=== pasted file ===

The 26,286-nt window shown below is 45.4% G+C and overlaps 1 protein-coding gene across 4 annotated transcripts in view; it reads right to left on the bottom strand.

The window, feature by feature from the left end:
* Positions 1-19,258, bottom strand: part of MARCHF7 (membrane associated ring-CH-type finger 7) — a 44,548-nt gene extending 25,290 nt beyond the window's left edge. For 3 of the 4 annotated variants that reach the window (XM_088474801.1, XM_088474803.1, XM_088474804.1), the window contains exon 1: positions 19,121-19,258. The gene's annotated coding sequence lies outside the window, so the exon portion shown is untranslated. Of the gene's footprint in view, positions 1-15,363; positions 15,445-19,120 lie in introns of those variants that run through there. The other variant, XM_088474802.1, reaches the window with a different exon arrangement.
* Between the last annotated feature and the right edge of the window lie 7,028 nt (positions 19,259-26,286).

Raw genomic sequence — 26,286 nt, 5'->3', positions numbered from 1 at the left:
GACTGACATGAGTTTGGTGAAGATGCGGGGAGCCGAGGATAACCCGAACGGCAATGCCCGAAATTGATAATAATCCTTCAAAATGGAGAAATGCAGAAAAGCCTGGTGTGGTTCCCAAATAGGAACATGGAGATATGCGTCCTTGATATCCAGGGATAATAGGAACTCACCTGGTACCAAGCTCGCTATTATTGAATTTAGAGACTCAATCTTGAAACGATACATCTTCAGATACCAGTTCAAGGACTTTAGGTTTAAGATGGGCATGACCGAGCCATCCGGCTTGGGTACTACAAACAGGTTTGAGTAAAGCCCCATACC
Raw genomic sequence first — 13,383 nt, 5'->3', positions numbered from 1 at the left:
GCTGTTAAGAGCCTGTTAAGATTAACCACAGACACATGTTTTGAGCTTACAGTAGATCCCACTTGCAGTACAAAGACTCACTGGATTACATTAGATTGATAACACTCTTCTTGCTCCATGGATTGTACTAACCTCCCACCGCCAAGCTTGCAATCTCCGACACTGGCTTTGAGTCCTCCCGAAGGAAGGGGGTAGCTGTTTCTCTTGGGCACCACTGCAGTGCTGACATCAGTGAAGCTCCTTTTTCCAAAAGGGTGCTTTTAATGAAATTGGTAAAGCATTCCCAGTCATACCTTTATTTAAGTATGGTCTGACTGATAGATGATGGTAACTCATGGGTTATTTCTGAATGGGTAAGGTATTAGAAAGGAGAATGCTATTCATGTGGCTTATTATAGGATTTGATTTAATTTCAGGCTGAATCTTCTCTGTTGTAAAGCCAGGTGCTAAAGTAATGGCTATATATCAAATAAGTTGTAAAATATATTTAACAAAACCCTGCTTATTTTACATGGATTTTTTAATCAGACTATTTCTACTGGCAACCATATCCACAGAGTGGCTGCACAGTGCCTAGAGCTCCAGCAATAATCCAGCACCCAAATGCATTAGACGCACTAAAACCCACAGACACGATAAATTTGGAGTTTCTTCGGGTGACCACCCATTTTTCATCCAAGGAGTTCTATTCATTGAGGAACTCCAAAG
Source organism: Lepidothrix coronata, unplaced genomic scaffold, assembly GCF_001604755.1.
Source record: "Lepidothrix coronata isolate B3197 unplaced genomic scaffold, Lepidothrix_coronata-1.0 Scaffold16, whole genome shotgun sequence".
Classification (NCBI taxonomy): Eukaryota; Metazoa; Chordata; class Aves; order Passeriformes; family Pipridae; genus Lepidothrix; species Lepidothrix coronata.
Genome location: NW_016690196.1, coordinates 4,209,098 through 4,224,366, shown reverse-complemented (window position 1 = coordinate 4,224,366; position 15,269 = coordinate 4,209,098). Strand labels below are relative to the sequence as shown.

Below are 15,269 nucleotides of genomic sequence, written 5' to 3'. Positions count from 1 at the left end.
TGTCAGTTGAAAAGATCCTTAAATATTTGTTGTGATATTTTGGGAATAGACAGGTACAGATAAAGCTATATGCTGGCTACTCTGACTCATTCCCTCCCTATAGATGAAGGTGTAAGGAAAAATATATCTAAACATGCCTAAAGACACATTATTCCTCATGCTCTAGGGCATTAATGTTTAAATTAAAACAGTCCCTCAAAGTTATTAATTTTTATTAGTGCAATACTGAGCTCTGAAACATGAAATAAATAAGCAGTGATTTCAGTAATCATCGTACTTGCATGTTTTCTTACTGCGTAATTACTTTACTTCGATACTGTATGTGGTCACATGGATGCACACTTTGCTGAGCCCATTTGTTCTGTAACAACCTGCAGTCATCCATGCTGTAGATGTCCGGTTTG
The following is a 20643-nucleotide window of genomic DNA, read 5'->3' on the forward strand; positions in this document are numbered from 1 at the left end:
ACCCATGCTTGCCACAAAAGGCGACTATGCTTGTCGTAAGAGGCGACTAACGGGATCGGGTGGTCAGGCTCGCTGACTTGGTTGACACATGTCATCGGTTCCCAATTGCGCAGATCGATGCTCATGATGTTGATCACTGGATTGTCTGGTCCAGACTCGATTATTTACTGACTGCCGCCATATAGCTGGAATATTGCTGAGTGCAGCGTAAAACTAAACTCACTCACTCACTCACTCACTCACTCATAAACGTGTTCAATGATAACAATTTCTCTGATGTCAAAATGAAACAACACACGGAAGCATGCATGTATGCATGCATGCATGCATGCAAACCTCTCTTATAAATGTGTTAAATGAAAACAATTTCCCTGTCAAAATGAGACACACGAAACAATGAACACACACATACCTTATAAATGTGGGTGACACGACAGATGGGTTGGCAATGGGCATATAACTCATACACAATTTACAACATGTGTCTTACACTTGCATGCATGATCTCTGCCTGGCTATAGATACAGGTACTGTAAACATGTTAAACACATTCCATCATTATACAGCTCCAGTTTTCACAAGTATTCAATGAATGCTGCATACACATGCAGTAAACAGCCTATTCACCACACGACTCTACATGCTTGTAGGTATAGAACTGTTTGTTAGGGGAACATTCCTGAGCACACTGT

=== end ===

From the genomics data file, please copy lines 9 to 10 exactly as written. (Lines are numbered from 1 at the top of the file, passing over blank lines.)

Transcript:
Source organism: Lepidothrix coronata, unplaced genomic scaffold, assembly GCF_001604755.1.
Source record: "Lepidothrix coronata isolate B3197 unplaced genomic scaffold, Lepidothrix_coronata-1.0 Scaffold16, whole genome shotgun sequence".